Lex (Saabeah Theos) takes her new boyfriend Dru (Hainsley Lloyd Bennett) to meet her brother Leo (Julian Mack), whom she hasn’t seen in a long time. A genius programmer, Leo is a recluse with a borderline alcohol addiction and an aversion to meeting strangers. Upon arriving at his flat, Lex and Dru discover that Leo has been working on a computer virus called DAISY. Dru soon becomes tired of being sidelined as Lex and Leo reconnect, but when he tries to leave DAISY locks them all inside the flat forcing them to work together to try and figure out a way to escape.
CTRL is part of Arrow Video FrightFest 2018’s First Blood strand, which showcases first-time feature film directors. Written and directed by Harry Lindley, and based on a story by Lindley and his lead star Julian Mack (who also is a producer on the film), CTRL is an ambitious debut effort that is full of ideas and features three very captivating performances. What the film does very well is gently tease you into the set-up. It becomes clear to Dru that he perhaps doesn’t know his new girlfriend all that well and it’s revealed early on that Lex and Dru aren’t biological siblings, something that comes as a surprise to Dru.
The tension quickly rises as Dru and Leo fail to find common ground. Dru is seemingly frustrated by the situation he’s been thrown into while Leo is too distracted with DAISY and catching up with Lex to pay him any attention. Once the trio realises that they can’t get out of the flat, and it’s unlikely anyone will be coming to help them, the situation goes from bad to worse as the true power of DAISY is unveiled.
For me, this is where the film could have done with a little more spit and polish. CTRL seems to be commenting on the way society has become disconnected due to the interference of technology forcing us apart but it also features quite a lot of biblical allegories. This is where I could have done with a little more of a cohesive storyline to explain what’s actually going on. DAISY is able to conjure things up, like insects and corrosive substances, but there’s no real explanation as to why a computer virus is able to do these things. It’s by no means a huge sticking point but it did leave me wishing there was a little more context around the film’s main threat.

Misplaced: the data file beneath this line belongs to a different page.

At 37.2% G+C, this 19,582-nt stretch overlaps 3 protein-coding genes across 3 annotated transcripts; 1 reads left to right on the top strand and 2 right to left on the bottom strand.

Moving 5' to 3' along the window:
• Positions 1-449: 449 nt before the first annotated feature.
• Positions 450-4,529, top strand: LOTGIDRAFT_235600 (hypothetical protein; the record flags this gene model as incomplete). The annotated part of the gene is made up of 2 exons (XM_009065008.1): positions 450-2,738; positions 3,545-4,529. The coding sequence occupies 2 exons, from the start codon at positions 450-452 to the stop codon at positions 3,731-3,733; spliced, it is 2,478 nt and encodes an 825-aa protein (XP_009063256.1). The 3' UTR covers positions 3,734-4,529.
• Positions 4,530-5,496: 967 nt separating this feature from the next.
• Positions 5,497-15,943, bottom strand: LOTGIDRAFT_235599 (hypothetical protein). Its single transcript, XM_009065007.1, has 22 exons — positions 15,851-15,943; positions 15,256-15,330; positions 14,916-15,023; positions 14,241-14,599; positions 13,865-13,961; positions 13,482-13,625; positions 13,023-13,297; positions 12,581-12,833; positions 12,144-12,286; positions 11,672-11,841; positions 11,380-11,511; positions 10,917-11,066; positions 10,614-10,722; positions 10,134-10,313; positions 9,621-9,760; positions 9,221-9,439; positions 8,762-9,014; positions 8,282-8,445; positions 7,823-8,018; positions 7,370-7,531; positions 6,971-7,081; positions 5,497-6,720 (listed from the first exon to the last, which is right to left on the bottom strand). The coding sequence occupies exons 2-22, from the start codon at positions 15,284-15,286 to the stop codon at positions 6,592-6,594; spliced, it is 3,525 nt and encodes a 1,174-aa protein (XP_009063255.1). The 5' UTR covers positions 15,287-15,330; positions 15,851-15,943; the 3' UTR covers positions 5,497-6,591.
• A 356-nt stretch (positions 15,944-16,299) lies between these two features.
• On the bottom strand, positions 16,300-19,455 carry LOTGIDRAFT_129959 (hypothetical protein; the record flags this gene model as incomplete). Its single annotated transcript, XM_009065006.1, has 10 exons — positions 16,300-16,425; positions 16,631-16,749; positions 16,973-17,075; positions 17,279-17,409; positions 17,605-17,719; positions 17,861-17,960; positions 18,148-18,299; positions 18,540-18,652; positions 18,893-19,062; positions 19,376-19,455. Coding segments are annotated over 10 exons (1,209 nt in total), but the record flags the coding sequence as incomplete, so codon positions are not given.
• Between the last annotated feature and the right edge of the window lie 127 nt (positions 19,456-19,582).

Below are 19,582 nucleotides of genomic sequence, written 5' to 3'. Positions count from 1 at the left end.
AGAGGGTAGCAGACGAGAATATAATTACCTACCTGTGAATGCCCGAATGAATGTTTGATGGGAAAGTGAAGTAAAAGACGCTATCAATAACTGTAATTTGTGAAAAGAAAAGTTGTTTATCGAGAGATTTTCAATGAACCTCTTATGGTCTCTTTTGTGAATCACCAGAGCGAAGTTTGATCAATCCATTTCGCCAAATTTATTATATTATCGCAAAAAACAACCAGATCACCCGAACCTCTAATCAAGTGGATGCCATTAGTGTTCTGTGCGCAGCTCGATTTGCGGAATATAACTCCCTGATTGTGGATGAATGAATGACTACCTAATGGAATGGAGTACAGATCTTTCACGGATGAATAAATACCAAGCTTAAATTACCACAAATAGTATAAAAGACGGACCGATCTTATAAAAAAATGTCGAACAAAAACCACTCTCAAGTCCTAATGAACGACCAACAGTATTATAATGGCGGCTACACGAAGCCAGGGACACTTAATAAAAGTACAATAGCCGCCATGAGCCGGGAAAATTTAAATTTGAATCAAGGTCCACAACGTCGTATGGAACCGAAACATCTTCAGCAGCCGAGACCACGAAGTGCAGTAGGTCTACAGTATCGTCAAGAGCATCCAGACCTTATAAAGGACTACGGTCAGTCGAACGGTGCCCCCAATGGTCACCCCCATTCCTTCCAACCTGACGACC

On the plus side Julian Mack, Saabeah Theos and Hainsley Lloyd Bennett are fantastic. Mack steals the show as the eccentric Leo and he delivers a performance that veers from manic to menacing. I believed his portrayal of Leo and I was quite captivated by him. Theos and Bennett are very good too, fostering believable chemistry and showing their versatile as the material gets darker. There’s something quite magnetic about the three actors when they’re on screen together and they are the strongest part of the film.
Credit must also go to Lindley’s screenplay and direction. While I do feel the screenplay could have done a little more to explain the plot, the dialogue between the characters is solid. Lex and Leo share a little banter, as siblings do, and Dru isn’t backwards in coming forwards when he starts to feel uncomfortable. Lindley’s direction is excellent. He shows a keen eye for detail and he draws the most out of every single shot. The performances of his actors is testament to his skill at getting the best out of them.
CTRL may have some issues but for a feature film debut, it’s a bold and ambitious piece of work from Lindley. You wouldn’t know it had been made on a small budget as the production values are top notch and the stellar cast elevates the film. Lindley shows incredible promise with this sci-fi/thriller hybrid and I’m already excited to see what he does next.
Cast: Julian Mack, Saabeah Theos, Hainsley Lloyd Bennett, Mia Foo Director: Harry Lindley Writer: Harry Lindley Certificate: TBC Duration: 80 mins Released by: Wanderland Productions